The Offshore Pirate by F. Scott Fitzgerald, 1920
The magic trick:
Putting memorably witty lines in the mouths of each character
We start Valentine’s Week at the SSMT blog with a wonderful purveyor of love stories, Mr. Scott Fitzgerald. “The Offshore Pirate” is one of my favorites of his, even as I (or maybe because I) recognize it as one of his silliest. The story is sort of a high-seas romance – they even drop anchor in what I imagine to be Treasure Island.
The best aspect? The wit. The characters are relentlessly clever. It recalls Oscar Wilde, the way Fitzgerald will forego a character’s personality trait in favor of getting in an especially witty witticism about life.
So Ardita gives us: “All life is just a progression toward, and then a recession from, one phrase – ‘I love you.’”
She gives us: “To be afraid, a person has either to be very great and strong – or else a coward. I’m neither.”
Remarkably, Carlyle too has the gift for gab: “You see, this is the beauty I want. Beauty has got to be astonishing, astounding – it’s got to burst in on you like a dream, like the exquisite eyes of a girl.”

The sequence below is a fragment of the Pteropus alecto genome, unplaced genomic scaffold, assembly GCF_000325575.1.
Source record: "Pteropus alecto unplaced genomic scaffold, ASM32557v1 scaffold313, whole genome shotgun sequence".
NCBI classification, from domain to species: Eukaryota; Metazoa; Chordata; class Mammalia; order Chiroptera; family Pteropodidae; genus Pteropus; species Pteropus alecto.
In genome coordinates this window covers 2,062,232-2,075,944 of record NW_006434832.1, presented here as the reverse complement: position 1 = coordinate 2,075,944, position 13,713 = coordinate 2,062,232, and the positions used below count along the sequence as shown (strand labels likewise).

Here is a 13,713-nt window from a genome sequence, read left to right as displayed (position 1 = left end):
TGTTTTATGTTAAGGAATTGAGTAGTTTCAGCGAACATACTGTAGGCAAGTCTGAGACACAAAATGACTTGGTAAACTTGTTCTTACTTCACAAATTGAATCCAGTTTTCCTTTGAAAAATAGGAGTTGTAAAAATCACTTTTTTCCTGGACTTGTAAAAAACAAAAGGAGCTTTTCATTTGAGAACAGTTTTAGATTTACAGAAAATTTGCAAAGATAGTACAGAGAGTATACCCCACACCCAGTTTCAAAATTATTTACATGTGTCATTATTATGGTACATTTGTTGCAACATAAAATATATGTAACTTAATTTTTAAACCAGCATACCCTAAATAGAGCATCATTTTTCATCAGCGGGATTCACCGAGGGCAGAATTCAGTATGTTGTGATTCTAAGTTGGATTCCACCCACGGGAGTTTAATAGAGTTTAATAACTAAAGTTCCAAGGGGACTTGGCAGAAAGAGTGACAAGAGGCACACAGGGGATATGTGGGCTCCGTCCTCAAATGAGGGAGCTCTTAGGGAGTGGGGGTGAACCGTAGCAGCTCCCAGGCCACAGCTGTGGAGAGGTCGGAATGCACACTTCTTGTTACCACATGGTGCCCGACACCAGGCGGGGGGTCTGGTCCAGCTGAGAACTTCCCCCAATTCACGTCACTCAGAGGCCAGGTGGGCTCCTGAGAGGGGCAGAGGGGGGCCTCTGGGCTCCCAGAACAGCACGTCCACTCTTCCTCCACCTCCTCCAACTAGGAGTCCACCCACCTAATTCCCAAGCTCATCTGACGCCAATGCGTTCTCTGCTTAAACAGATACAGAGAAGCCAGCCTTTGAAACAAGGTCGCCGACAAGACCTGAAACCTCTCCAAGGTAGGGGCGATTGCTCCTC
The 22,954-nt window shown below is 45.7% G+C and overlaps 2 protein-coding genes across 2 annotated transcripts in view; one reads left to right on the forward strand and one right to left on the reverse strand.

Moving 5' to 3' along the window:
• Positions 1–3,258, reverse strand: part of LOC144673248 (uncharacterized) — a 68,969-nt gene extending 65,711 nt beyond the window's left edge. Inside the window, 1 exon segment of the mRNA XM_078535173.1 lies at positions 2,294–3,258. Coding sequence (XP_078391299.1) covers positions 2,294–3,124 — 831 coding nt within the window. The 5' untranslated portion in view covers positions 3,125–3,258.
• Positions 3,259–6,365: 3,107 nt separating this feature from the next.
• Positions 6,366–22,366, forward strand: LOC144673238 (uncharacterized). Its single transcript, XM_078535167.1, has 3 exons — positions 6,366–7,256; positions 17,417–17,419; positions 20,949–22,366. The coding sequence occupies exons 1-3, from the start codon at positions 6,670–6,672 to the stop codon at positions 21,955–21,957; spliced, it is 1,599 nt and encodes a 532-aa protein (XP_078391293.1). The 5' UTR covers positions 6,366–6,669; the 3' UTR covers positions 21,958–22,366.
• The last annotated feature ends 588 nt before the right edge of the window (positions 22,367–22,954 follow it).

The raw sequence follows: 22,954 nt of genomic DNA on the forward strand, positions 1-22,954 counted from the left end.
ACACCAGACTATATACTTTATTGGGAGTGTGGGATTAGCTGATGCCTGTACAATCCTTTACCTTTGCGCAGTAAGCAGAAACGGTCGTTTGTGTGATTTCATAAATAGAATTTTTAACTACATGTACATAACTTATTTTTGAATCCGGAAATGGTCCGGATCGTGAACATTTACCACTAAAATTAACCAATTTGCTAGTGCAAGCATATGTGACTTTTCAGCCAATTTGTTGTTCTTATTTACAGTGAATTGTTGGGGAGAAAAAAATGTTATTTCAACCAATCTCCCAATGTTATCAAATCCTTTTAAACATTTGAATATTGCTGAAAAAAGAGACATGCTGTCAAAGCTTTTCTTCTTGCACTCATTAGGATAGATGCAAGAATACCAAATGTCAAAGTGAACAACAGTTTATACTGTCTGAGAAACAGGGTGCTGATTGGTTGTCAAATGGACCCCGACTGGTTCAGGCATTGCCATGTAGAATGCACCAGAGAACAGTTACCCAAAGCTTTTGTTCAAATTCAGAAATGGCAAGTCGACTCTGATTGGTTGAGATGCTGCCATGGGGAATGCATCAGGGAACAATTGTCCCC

No wonder a giant case of mistaken identity lies at the heart of the story. Who could keep track of what everyone is all about when they all talk like that? That being said, I love it. Yes, the technique may take away from the story’s believability or depth, but, hey, it’s fun. And that’s quite a trick on Fitzgerald’s part.
“You’re our Lady Luck. Guess we’ll have to keep you with us as a mascot – for the present, anyway.”
“You couldn’t very well ask me to swim back,” she said coolly. “If you do I’m going to start writing dime novels founded on that interminable history of your life you gave me last night.”
He flushed and stiffened slightly.
“I’m very sorry I bored you.”
“Oh, you didn’t – until just at the end with some story about how furious you were because you couldn’t dance with the ladies you played music for.”
He rose angrily.
“You have got a darn mean little tongue.”